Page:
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A Sketchy Comparison of Lovecraft and Poe
Today we're doing a very partial comparison of some of the works of Edgar Allan Poe and H.P. Lovecraft. The texts I am referencing are as follows: The Call of Cthullhu and Other Weird Stories of H.P. Lovecraft; we're looking at the Penguin Classics paperback edition of that book, edited with an introduction and notes by S.T. Joshi, first published in Penguin Books in 1999.
And we have in hardback, In The Shadow of the Master: Classic Tales by Edgar Allan Poe. It is introduced to us and edited by best-selling crime thriller writer, Michael Connelly. The publisher seems to be William Morrow, an imprint of HarperCollins Publishers. This particular compilation is copyrighted for 2009.
As an added treat this volume features essays by other best-selling writers of today such as: Jeffrey Deaver, Nelson DeMille, Tess Gerritsen, Sue Grafton, Stephen King, Laura Lippman, Lisa Scottoline, and thirteen others!
Let's see if we can make this relatively quick and painless!
The first thing to say---and this came as a surprise to me---is that after reading both compilations of stories, I find that I, personally, prefer Lovecraft over Poe.
Working with the partial information I have gleaned, from reading the aforementioned compilations, I believe the Poe was the slightly more versatile writer. His range was a bit broader than Lovecraft's, as far as I can tell.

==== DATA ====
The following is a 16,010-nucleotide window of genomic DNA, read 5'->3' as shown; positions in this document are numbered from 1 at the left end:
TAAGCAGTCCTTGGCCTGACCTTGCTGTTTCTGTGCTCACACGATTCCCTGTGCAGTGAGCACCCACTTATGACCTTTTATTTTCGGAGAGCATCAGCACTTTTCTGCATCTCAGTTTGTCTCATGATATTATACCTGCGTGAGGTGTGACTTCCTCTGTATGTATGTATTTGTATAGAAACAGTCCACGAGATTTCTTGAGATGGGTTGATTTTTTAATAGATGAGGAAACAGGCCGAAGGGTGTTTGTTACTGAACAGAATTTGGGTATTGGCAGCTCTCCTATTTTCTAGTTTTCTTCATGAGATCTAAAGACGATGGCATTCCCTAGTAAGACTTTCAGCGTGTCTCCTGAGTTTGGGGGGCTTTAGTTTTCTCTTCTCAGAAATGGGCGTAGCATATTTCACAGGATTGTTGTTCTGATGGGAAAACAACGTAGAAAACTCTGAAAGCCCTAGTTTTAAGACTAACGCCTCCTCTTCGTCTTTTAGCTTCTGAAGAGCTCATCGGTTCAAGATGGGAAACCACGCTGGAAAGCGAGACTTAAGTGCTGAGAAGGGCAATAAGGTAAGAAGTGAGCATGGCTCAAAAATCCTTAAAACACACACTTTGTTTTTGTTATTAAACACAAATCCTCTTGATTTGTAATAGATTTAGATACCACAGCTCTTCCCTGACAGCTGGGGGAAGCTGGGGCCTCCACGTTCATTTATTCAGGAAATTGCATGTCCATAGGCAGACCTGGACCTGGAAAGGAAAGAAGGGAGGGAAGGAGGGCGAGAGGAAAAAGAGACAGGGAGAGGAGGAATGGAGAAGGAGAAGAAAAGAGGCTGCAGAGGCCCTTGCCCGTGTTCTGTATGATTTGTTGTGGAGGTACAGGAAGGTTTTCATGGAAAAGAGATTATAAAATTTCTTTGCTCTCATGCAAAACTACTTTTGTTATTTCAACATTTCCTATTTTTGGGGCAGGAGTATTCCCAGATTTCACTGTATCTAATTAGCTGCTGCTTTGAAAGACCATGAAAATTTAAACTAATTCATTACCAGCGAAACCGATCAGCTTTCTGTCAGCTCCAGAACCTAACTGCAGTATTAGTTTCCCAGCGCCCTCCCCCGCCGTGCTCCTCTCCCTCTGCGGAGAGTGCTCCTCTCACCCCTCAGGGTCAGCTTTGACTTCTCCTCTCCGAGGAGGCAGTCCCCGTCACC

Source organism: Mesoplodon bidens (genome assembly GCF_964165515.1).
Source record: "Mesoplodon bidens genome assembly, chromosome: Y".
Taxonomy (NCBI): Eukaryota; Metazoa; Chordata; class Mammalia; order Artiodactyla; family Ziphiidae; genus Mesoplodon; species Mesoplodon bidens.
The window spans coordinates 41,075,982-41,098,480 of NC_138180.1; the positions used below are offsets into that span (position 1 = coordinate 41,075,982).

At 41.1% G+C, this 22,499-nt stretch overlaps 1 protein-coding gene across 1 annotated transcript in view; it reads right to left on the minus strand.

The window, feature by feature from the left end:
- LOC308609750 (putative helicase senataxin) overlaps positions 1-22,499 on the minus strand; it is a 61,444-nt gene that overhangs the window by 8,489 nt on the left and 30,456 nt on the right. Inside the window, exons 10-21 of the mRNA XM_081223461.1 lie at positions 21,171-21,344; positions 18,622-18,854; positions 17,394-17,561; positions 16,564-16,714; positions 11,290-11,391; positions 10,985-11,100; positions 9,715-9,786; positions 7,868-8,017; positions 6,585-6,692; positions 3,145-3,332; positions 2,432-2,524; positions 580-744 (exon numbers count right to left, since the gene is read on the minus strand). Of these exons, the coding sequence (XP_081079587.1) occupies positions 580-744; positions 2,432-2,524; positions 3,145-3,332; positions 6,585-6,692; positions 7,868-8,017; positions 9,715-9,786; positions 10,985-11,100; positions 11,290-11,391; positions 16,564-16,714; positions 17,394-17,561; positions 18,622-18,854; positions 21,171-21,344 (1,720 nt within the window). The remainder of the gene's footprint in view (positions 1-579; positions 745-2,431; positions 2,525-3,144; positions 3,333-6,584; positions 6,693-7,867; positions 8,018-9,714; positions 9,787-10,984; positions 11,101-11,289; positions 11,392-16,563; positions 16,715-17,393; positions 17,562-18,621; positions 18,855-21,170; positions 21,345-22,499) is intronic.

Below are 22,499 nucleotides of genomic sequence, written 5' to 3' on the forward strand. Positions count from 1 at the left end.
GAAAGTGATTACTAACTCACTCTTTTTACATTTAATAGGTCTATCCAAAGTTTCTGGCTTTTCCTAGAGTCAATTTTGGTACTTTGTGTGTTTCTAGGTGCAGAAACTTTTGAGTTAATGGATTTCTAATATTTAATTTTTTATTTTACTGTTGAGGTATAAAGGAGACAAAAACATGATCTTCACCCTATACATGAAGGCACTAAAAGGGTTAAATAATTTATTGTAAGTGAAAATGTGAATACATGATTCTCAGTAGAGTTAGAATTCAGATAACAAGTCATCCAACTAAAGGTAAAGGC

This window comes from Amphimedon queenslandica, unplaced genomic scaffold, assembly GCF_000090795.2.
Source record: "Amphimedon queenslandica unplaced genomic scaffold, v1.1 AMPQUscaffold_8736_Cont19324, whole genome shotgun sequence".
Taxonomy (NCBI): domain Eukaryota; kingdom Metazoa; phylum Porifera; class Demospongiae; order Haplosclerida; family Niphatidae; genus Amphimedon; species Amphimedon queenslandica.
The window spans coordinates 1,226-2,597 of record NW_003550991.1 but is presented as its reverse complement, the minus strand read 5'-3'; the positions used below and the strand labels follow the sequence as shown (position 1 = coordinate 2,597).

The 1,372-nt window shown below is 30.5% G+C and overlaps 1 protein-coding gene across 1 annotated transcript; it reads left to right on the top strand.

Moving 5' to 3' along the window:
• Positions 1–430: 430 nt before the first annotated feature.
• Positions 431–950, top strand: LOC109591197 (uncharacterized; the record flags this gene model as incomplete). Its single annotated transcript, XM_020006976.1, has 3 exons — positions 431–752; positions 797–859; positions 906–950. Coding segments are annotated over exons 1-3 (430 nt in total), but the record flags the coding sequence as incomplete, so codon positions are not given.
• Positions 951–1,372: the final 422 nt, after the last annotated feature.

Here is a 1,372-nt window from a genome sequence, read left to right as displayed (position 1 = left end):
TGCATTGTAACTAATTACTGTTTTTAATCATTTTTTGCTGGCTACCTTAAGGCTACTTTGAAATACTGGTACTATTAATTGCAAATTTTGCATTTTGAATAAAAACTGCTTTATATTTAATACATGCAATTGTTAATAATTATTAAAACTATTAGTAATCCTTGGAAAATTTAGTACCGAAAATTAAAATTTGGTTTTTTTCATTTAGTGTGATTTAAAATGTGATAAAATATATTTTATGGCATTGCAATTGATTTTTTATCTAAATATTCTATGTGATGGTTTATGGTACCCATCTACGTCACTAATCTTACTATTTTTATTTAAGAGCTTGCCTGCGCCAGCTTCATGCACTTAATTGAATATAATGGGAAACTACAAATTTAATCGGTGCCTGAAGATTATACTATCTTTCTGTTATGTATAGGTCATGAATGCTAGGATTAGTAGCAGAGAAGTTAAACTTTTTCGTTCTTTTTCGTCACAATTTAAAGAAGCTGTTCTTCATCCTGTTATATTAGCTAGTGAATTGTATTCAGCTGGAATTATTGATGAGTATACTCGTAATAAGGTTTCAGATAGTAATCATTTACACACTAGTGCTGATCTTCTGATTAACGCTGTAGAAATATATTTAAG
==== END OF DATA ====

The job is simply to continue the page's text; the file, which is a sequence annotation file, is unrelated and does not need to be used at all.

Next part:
H.P. Lovecraft, from what I can tell, was a horror tale writer. But, to be fair, this is a slight oversimplification, which I shall return to later. I will say that the quality of Mr. Lovecraft's writing was, in my opinion based on a small sample size, the more consistent of the two writers.
But I digress. Let us return to the matter of Edgar Allan Poe's works, for the present.
The Lovecraft Stories
One thing I'll just note, very quickly, for those of you who may be unfamiliar with Mr. Lovecraft's work. If you read fiction fairly regularly---and that of a contemporary stamp---there is something about Lovecraft's work you might find a bit odd at first. But I think you will get used to it, and even learn to appreciate this feature of his writing.